Last Minute Theatre
5th January 2021 | Clubs and Societies, Community
Sorry, no panto..
Well, at this time of year we would normally be rehearsing for Pantomime, bringing cheer and amusement to all. As we can’t do that at present I thought the following amusing world of amateur drama would lighten our way towards Christmas.
…but something to make you smile.
- John and Nigel were playing the part of the horse in the local panto. When they agreed to take the part on they had forgotten about the Saturday matinee. On Saturday afternoons they always went to see the local football team they supported. So they met up with other friends in a nearby pub to discuss the match they had just missed owing to the matinee. The drinks flowed freely after a convincing victory when Nigel suddenly realised they were due on stage. He stumbled back to the theatre to be greeted by the stage manager who yelled, “You’re due on in a minute and you’re ruddy well paralytic!” “You think I’m paralytic”, replied Nigel. “Wait till you see the back end of the horse. He thinks he’s got lines and he’s trying to remember them!”
- An amdram group were putting on Ali Baba and the Forty Thieves at Christmas. As it was only a small group, the principal boy on making her first entrance would utter the scene-setting line, “You two thieves come with me – the other thirty-eight wait outside.”
- Another amdram group was putting on a panto and playing to a very rowdy house. Even the experienced dame who had a strong voice was not being heard. Suddenly a man on the front row stood up and yelled, “Why don’t you all shut up and give the old cow a chance?” His shout quietened the audience and the dame immediately stepped forward and said, “Thank you, sir. It’s nice to know there’s at least one gentleman in the house.”
- One night an actor dried and started ad-libbing while waiting for the prompt which did not come. He walked over to the prompt who looked up and with a snarl simply said, “Wrong!”
- The local group had just done a dreadful production of Dial M For Murder. When the review came out the critic wrote, “I saw the play at a great disadvantage – the curtain was up.”
- A young man came into his house and said to his parents, “I’ve got a part in the local group’s play.” “What part is it?” asked his mother. “I’m going to play a man who has been married for twenty years.” “Well, don’t worry, son,” said his father, “Perhaps next time you’ll get a speaking part.”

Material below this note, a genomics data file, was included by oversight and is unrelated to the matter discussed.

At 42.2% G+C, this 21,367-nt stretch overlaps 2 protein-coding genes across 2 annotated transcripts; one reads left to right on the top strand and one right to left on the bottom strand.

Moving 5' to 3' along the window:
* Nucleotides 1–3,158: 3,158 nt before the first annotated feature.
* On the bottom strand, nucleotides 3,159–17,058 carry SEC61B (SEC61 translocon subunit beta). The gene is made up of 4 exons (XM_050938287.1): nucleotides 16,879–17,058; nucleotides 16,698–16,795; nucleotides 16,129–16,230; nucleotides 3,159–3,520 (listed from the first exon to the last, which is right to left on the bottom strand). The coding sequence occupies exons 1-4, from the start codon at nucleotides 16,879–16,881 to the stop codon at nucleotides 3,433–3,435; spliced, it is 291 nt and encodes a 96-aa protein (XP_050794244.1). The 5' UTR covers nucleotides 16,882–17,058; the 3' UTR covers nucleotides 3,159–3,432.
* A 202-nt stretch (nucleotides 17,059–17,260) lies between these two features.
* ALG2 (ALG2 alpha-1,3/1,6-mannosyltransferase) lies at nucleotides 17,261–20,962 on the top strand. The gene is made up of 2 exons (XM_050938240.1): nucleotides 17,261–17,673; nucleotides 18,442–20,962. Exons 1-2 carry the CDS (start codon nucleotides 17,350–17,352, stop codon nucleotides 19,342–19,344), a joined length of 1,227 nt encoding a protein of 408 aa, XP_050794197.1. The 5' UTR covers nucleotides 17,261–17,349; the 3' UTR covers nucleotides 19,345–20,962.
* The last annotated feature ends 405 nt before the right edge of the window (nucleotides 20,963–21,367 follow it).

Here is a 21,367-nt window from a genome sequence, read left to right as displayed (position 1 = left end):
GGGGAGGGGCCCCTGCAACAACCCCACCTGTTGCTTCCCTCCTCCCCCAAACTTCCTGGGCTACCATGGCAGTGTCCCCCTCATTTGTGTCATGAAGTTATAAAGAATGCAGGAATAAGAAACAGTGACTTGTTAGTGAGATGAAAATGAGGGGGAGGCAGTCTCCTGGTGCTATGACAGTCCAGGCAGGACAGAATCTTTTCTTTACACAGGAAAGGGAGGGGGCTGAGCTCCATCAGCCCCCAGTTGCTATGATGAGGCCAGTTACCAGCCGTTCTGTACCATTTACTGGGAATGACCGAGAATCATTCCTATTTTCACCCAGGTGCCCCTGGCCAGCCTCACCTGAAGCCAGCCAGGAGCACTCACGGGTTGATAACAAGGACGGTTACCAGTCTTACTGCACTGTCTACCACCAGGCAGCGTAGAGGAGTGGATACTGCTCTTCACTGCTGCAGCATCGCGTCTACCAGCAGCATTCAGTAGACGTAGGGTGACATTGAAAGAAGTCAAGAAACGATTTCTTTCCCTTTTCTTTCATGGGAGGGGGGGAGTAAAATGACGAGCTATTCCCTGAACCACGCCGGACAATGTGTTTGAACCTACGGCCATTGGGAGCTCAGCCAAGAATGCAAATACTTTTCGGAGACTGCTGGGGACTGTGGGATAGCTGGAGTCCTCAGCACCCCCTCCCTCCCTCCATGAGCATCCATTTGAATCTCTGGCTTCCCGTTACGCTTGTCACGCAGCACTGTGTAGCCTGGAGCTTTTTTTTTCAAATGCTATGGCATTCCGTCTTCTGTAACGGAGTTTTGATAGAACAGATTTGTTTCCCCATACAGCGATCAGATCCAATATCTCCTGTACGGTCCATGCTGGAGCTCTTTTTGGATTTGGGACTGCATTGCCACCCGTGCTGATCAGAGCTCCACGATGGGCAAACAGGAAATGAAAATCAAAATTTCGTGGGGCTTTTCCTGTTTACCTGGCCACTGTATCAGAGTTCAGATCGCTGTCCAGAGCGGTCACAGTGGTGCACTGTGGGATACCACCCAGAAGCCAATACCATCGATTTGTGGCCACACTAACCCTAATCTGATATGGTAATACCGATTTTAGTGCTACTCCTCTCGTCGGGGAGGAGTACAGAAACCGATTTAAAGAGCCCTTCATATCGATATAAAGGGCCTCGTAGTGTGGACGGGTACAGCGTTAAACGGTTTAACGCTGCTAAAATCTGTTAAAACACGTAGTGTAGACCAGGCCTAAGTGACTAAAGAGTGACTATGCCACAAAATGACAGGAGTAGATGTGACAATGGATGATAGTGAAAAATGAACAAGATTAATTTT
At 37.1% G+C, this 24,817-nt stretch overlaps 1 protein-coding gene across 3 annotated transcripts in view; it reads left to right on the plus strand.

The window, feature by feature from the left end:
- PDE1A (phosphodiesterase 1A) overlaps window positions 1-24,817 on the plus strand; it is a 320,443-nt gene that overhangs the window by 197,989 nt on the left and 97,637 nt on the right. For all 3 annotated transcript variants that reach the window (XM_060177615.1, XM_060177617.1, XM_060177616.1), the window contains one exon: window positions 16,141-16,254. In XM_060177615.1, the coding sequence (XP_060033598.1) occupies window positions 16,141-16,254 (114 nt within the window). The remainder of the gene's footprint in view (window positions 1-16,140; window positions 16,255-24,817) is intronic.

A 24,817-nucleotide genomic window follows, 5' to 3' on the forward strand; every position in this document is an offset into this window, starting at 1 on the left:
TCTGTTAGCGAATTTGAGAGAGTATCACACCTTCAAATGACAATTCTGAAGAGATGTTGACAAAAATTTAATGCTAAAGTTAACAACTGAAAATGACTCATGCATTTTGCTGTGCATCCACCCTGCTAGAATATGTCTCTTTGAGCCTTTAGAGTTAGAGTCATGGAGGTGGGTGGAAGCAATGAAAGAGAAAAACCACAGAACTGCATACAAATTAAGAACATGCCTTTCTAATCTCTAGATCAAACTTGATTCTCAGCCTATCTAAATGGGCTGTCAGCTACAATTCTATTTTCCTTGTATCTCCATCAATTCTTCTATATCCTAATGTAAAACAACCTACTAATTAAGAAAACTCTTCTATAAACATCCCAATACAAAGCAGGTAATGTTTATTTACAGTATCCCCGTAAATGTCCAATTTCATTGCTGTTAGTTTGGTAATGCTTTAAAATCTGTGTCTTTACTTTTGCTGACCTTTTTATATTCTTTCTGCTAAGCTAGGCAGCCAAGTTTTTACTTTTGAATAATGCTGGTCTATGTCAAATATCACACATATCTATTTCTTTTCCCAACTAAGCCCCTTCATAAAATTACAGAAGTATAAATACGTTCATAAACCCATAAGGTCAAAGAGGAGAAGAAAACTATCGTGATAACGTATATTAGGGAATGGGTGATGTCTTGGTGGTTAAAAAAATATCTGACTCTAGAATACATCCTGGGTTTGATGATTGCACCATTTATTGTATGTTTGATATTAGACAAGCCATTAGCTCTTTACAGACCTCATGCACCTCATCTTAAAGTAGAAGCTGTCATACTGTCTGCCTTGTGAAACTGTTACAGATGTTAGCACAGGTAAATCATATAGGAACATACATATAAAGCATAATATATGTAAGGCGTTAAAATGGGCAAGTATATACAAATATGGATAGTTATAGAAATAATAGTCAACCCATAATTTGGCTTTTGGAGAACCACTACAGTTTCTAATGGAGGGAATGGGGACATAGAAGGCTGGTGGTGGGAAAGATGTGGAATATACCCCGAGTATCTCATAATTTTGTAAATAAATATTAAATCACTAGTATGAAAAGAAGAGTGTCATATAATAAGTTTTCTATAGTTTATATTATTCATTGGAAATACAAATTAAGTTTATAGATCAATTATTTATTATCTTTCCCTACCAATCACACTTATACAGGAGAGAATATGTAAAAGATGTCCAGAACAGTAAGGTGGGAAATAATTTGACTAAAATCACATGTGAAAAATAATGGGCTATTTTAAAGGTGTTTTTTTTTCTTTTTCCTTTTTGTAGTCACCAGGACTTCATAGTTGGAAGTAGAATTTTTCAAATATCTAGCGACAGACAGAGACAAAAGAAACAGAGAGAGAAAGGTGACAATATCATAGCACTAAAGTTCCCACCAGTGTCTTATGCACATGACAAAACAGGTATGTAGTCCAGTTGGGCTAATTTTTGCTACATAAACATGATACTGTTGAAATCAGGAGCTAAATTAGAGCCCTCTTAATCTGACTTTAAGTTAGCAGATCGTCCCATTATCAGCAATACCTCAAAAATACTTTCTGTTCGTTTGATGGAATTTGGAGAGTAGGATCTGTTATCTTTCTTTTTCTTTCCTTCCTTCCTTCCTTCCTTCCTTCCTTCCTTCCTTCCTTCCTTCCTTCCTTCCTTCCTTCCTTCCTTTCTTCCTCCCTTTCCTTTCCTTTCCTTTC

- A local actress met her priest in the street and gushed, “Oh Father O’Reilly, I got the part of the Queen in Snow White and, having looked at myself in the mirror, thought how beautiful I am. Will I have to do penance?” “Not at all, my child,” replied the priest. “You only do penance for a sin not a mistake.”
- A reviewer of a local show went home and his wife asked him if it had a happy ending. “Certainly did,” replied the critic. “Everyone was delighted when it was over.”
- It was a death-bed scene but the director was dissatisfied with the acting. “Come on,” he cried. “Put more life into your dying.”
- The amdram society had just finished the first performance of a new show. The cast, as they stood to the applause of their friends and relatives, felt pleased with the effort. As the curtain closed the hall was quickly cleared except for one man who sat sobbing in the back row. The director was rather impressed by this and approached the man. “It was a rather touching performance,” said the director. “Are you a relative of a cast member?” “No,” sobbed the man. “I’m the author.”
- In one infamous amdram episode, the production was dragging and near the end of the second act, the villain clobbered the hero from behind and left. The heroine promptly came on stage and discovered her lover on the floor. “Oh dear. He must have fainted. What shall I do? What shall I do?” A bored voice from the hall answered her, “Try tickling his balls!”
- It’s quite common for amateur actors to mangle lines a little. The secret of success is to continue without breaking the flow, quite difficult when the line you’ve mixed up is “Oh dear, John has just shot himself!” or “You know, there’s art in farce.”
With warmest wishes.